Some contain inorganic chemicals, such as zinc oxide or titanium dioxide, which act as a physical barrier. They reflect UV rays in the same way as, for example, white paint reflects light.

Sunscreens also contain organics such as avobenzone or oxybenzone. Instead of reflecting UV light, these molecules absorb UV radiation through chemical reactions.

By reacting with and absorbing UV radiation, the sunscreen components break down and release heat.


Factor 2 offers the least protection against UVB rays, while factor 50+ offers the most protection.
The number does not indicate how long you can stay in the sun.
Indicates how long it would take for the skin to burn with protection compared to without protection.

How to choose the number of FPS?

Most people should use at least a medium or high level of sun protection. People with lighter skin and when the sun is very strong (as at the beach, for example) should use protection with a very high SPF.

If you have very fair skin and it turns red after spending only a few minutes in the sun, then you should use a sunscreen of no less than factor 50, and also consider protection for your head (at least a hat!).

It is highly recommended to use at least factor 50 for children and babies, especially if their skin tone is light.

If you are fair-skinned but are on a mission to tan, then start with a high SPF and gradually reduce it.

That way your skin will get used to the effects of the sun in a safer way, since the tanning process is nothing more than your skin's self-protection mechanism.

Different types of sunscreen

The types of sunscreen available can be:

Mineral type sunscreen (they are composed of natural ingredients and do not harm the coral reef).
In cream or ointment.
In spray or mist.
Broad spectrum (they protect against both UVA and UVB rays).

Which one should I use?

Searching for a sunscreen among the whole range available on the market can be dizzying, especially if you have to take into account the sun factor, the UV category, the type of product, the brand, the opinion of other consumers, etc...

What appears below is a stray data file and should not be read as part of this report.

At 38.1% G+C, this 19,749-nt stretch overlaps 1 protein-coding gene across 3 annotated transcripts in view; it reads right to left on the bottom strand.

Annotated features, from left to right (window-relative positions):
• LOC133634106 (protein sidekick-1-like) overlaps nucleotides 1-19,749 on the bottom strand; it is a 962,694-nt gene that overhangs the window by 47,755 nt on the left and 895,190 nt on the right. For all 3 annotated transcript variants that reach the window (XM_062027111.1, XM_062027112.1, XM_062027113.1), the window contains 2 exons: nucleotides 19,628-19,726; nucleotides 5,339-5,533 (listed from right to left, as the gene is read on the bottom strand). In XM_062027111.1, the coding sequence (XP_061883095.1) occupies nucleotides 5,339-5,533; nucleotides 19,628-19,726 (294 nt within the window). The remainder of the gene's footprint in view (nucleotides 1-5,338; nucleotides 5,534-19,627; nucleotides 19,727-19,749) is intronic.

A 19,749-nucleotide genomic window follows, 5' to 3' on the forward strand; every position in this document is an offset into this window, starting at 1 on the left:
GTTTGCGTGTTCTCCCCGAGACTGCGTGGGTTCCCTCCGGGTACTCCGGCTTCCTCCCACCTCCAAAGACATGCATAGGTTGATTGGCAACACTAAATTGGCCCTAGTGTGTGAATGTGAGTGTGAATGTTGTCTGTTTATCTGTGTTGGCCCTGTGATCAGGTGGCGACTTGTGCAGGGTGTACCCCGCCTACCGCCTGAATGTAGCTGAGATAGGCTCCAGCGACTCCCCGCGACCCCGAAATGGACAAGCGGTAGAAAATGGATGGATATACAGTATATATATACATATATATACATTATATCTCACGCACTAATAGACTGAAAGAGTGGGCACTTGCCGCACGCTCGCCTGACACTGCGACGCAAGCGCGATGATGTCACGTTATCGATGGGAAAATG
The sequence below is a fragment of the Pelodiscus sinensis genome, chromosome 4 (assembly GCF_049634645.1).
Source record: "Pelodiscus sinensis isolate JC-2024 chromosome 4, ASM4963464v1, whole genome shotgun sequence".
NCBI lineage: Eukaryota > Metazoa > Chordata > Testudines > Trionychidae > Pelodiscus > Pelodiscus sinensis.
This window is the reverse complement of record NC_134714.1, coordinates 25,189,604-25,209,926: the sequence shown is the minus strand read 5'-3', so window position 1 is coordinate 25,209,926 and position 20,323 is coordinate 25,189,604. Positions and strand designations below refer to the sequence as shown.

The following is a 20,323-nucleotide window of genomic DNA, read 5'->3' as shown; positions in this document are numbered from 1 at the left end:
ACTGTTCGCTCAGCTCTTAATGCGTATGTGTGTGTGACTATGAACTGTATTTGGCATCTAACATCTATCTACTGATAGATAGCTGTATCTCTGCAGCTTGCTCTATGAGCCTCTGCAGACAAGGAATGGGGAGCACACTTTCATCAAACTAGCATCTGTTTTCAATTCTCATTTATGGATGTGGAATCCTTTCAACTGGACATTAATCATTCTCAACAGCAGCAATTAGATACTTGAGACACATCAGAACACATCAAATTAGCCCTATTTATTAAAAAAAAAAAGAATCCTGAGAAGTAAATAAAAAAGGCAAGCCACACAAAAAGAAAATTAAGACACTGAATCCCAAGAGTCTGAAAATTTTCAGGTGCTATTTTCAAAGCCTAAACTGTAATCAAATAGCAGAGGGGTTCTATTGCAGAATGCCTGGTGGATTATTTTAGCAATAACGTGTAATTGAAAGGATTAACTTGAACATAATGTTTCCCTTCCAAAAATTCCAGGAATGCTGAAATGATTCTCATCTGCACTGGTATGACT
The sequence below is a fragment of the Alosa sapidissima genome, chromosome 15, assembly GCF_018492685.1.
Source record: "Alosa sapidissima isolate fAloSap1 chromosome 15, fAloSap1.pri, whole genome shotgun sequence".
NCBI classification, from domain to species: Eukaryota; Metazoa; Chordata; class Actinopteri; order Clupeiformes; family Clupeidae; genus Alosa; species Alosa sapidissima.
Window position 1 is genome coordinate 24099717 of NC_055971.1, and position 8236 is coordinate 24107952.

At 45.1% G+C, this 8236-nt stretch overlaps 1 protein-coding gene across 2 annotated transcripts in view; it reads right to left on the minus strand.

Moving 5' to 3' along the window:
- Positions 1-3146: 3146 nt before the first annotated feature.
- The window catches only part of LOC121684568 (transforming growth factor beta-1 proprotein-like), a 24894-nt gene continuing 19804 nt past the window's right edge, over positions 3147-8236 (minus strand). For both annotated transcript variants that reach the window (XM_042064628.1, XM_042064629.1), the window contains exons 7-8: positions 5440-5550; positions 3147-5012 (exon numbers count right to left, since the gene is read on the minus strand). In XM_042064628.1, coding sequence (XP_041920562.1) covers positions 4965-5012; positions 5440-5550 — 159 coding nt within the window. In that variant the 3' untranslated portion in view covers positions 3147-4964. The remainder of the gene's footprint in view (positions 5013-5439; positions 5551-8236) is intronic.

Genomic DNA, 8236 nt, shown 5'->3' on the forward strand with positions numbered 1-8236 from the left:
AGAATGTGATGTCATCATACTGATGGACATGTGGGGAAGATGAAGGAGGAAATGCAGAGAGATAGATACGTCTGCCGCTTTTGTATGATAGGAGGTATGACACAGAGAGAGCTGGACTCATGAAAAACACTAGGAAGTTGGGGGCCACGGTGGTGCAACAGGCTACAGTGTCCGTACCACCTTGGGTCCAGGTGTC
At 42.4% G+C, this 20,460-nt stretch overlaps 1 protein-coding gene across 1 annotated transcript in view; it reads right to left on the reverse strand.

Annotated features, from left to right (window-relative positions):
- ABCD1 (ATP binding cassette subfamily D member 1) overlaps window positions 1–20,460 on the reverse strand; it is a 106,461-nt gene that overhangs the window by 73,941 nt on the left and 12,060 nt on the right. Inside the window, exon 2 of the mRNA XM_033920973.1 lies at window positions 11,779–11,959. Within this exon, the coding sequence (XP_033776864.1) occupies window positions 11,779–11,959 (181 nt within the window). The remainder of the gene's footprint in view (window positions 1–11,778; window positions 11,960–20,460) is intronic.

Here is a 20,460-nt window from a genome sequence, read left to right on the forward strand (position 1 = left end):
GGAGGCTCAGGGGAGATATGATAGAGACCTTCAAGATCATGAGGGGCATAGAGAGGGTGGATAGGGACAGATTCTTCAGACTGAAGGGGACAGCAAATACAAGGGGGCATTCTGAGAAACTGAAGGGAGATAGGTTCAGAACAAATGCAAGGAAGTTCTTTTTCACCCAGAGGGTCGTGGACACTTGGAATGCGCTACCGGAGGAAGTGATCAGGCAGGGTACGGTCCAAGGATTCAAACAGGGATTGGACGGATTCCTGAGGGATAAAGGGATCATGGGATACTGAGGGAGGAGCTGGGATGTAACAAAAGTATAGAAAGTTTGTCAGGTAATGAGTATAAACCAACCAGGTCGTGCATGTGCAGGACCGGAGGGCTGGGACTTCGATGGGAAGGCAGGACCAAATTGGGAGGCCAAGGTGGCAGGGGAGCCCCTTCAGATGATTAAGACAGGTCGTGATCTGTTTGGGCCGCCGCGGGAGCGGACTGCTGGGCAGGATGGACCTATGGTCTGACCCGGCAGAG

It is important that you inform yourself before buying your sunscreen, as it plays a very important role in keeping your skin as protected as possible.

Just as you take into account your skin type (normal, dry, sensitive, oily or a combination of these) when choosing your face creams, so too should you choose your sunscreen.

SPF for oily skin
A moisturizer that contains SPF but does not block skin pores would be your best choice.

Many high SPF sunscreens tend to have a fairly thick consistency, and this makes your skin saturated and sticky.

This is not suitable if you have oily skin type, as the pores tend to be prone to clogging more easily.

Try to find: Oil-free creams, gels, sprays or lotions that won't leave your skin oily or congested. 

2. SPF for sensitive skin

SPFs that do not contain certain ingredients, particularly benzophenones that can irritate the skin, are ideal for people with sensitive skin.

They are also not recommended if they contain alcohol, as they can affect the skin. If you have extremely sensitive skin, it is best to choose a mineral powder sunscreen. It is applied to the skin and is very gentle on it.

Try to find: Lightweight Very light or powder sunscreens that contain few ingredients (ideally minerals) and no perfumes.

3. SPF for dry skin

Choose light SPFs that also act as a moisturizing cream or serum. This way they work together to moisturize and protect from the sun.

This type of cream also tends to last longer on the skin.

Try to find: Serums with SPF that offer increased hydration.

4. SPF for combination or combination skins

Use a light SPF that offers protection without saturating pores while providing some hydration.

Try to find: Gel SPFs that are not too viscous but offer a due level of hydration.

5. SPF for eyes and lips

Just as there are facial creams and moisturizers with SPF, there are also specific products to protect your eyelids, lips and hands from the sun.

Try to find: Lip balms, eye and hand cream with SPF that have been specially formulated to protect while caring for such especially delicate areas of skin.

6. SPF for dark skin

Even if you have dark skin you should still use SPF, as your skin can still burn and suffer sun damage, although not as quickly as people with lighter skin.

Choose a product with medium or low protection.